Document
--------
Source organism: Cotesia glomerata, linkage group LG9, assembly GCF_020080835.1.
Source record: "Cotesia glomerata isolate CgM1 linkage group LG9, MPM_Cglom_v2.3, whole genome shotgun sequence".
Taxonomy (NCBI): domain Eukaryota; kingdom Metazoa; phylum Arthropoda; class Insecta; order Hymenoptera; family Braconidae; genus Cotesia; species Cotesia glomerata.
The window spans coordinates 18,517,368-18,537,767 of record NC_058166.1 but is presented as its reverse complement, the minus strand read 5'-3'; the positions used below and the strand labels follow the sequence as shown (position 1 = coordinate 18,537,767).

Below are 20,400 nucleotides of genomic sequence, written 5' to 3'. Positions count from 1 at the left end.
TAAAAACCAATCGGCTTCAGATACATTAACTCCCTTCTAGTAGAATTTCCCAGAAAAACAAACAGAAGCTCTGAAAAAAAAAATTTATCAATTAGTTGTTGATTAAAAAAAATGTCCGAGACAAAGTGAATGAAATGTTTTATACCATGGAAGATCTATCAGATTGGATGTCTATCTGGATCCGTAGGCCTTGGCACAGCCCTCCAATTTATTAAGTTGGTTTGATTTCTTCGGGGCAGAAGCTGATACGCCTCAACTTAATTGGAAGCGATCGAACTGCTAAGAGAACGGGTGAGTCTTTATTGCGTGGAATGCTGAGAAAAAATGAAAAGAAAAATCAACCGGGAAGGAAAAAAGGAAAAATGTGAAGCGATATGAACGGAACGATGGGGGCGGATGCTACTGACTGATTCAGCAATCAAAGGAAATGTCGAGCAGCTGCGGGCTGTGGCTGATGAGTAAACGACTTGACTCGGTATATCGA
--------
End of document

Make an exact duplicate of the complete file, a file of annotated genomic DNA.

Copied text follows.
Source organism: Cotesia glomerata, linkage group LG9, assembly GCF_020080835.1.
Source record: "Cotesia glomerata isolate CgM1 linkage group LG9, MPM_Cglom_v2.3, whole genome shotgun sequence".
Taxonomy (NCBI): domain Eukaryota; kingdom Metazoa; phylum Arthropoda; class Insecta; order Hymenoptera; family Braconidae; genus Cotesia; species Cotesia glomerata.
The window spans coordinates 18,517,368-18,537,767 of record NC_058166.1 but is presented as its reverse complement, the minus strand read 5'-3'; the positions used below and the strand labels follow the sequence as shown (position 1 = coordinate 18,537,767).

Below are 20,400 nucleotides of genomic sequence, written 5' to 3'. Positions count from 1 at the left end.
TAAAAACCAATCGGCTTCAGATACATTAACTCCCTTCTAGTAGAATTTCCCAGAAAAACAAACAGAAGCTCTGAAAAAAAAAATTTATCAATTAGTTGTTGATTAAAAAAAATGTCCGAGACAAAGTGAATGAAATGTTTTATACCATGGAAGATCTATCAGATTGGATGTCTATCTGGATCCGTAGGCCTTGGCACAGCCCTCCAATTTATTAAGTTGGTTTGATTTCTTCGGGGCAGAAGCTGATACGCCTCAACTTAATTGGAAGCGATCGAACTGCTAAGAGAACGGGTGAGTCTTTATTGCGTGGAATGCTGAGAAAAAATGAAAAGAAAAATCAACCGGGAAGGAAAAAAGGAAAAATGTGAAGCGATATGAACGGAACGATGGGGGCGGATGCTACTGACTGATTCAGCAATCAAAGGAAATGTCGAGCAGCTGCGGGCTGTGGCTGATGAGTAAACGACTTGACTCGGTATATCGA